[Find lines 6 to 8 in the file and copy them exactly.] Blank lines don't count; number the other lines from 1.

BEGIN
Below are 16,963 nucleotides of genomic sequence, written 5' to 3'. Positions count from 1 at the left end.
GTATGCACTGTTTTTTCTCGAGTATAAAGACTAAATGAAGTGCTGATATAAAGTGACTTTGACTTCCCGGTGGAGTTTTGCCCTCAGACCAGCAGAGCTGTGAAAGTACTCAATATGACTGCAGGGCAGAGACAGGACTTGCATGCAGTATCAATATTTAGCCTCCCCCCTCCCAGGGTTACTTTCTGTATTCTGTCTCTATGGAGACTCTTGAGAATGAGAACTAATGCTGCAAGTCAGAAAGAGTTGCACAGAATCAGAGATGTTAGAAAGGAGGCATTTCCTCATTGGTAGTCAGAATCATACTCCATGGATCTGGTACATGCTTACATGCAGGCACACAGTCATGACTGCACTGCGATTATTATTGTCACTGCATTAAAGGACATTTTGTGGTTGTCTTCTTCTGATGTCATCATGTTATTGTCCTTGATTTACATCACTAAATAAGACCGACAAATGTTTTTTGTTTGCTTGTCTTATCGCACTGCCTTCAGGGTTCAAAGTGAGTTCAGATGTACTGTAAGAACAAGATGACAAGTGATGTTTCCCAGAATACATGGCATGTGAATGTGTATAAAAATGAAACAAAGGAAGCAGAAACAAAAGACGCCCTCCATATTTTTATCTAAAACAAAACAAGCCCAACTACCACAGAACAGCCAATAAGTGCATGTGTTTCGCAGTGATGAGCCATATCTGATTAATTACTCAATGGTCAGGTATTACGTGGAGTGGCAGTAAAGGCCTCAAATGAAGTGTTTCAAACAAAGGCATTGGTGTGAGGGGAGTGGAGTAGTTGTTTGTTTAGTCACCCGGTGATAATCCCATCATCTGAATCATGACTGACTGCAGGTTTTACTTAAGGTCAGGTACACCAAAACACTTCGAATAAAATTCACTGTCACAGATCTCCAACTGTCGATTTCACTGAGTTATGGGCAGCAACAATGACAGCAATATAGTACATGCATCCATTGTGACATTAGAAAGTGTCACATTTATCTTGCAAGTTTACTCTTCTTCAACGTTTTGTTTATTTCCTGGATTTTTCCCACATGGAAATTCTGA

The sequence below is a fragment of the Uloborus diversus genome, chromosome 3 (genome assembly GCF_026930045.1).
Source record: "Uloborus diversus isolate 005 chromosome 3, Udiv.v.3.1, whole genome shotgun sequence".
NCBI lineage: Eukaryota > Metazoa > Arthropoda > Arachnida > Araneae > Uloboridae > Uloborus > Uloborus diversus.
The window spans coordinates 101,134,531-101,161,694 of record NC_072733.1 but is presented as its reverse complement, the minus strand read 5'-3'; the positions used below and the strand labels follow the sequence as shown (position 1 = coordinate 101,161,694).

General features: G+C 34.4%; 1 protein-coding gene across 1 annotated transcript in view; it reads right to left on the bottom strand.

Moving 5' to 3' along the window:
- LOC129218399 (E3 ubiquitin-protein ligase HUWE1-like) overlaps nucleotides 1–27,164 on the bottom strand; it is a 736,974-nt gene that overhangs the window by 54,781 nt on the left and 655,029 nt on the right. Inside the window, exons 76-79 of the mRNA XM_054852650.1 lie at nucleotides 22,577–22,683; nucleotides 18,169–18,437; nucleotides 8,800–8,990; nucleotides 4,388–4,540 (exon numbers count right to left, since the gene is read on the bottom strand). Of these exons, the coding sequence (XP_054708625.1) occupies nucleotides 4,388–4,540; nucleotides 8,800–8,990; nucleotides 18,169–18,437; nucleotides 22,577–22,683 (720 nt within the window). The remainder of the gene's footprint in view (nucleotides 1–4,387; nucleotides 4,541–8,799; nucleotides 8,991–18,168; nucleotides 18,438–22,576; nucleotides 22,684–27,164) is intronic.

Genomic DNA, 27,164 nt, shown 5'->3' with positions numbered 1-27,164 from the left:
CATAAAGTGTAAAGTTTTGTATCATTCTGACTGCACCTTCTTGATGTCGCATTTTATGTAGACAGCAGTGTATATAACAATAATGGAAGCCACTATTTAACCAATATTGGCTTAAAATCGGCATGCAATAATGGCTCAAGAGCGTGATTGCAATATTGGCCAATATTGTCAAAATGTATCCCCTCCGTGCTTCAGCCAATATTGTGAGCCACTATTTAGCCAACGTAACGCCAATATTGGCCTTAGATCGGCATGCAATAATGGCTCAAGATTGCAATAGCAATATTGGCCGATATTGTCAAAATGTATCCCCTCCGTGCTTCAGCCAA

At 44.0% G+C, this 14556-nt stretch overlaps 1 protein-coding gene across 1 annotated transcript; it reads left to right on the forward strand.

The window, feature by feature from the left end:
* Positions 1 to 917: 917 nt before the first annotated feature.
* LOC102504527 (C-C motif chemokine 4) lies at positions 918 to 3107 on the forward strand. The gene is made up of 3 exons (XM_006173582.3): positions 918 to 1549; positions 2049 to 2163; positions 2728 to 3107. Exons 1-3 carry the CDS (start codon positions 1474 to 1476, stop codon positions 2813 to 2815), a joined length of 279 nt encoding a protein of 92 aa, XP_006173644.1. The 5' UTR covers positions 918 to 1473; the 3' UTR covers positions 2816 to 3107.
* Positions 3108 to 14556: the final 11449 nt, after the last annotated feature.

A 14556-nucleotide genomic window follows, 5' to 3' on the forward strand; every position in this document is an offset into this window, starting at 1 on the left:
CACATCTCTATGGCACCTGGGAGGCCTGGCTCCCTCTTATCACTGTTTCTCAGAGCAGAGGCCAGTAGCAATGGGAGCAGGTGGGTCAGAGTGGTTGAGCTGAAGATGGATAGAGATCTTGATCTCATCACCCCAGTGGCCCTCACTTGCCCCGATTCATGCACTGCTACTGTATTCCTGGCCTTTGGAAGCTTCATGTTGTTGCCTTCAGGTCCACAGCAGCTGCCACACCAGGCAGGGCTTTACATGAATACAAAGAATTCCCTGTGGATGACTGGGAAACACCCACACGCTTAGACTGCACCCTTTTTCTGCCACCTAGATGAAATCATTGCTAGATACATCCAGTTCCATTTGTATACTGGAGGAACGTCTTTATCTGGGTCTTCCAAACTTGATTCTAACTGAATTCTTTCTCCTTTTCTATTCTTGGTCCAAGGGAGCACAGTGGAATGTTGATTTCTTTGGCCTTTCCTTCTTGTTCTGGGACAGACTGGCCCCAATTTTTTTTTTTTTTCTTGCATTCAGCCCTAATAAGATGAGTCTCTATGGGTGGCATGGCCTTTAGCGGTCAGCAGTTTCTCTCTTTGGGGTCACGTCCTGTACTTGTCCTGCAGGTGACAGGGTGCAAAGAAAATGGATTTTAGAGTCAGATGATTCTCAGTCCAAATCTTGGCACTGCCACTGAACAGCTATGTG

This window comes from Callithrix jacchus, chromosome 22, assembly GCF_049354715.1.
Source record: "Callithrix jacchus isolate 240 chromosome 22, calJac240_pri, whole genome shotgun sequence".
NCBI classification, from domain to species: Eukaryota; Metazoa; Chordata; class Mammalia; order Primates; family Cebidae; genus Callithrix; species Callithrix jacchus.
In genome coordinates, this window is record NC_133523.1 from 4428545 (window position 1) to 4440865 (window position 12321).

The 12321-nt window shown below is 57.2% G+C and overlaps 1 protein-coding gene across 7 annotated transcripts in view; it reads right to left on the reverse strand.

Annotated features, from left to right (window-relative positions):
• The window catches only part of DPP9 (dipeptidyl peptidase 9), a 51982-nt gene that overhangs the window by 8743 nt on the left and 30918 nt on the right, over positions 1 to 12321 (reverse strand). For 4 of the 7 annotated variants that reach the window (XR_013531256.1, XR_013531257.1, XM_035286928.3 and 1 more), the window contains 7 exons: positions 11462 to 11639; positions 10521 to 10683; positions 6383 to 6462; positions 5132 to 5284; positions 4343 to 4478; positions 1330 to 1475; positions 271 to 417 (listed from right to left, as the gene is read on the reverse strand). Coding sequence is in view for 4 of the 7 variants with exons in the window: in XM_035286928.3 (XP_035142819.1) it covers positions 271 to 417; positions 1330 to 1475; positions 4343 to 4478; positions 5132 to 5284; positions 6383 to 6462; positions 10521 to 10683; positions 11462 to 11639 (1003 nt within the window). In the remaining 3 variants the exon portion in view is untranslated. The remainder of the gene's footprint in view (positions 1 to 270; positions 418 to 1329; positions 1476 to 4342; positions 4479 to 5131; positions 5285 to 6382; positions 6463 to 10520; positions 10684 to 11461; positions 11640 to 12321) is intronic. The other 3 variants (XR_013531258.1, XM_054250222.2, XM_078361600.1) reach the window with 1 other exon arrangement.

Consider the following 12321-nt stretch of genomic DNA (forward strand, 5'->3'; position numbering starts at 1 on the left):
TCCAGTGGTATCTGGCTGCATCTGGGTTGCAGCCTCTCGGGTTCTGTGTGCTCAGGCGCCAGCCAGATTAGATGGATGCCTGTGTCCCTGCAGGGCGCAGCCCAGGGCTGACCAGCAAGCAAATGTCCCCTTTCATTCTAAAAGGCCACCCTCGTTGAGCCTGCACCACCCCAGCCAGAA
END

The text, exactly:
The window spans coordinates 101,134,531-101,161,694 of record NC_072733.1 but is presented as its reverse complement, the minus strand read 5'-3'; the positions used below and the strand labels follow the sequence as shown (position 1 = coordinate 101,161,694).

General features: G+C 34.4%; 1 protein-coding gene across 1 annotated transcript in view; it reads right to left on the bottom strand.

Moving 5' to 3' along the window: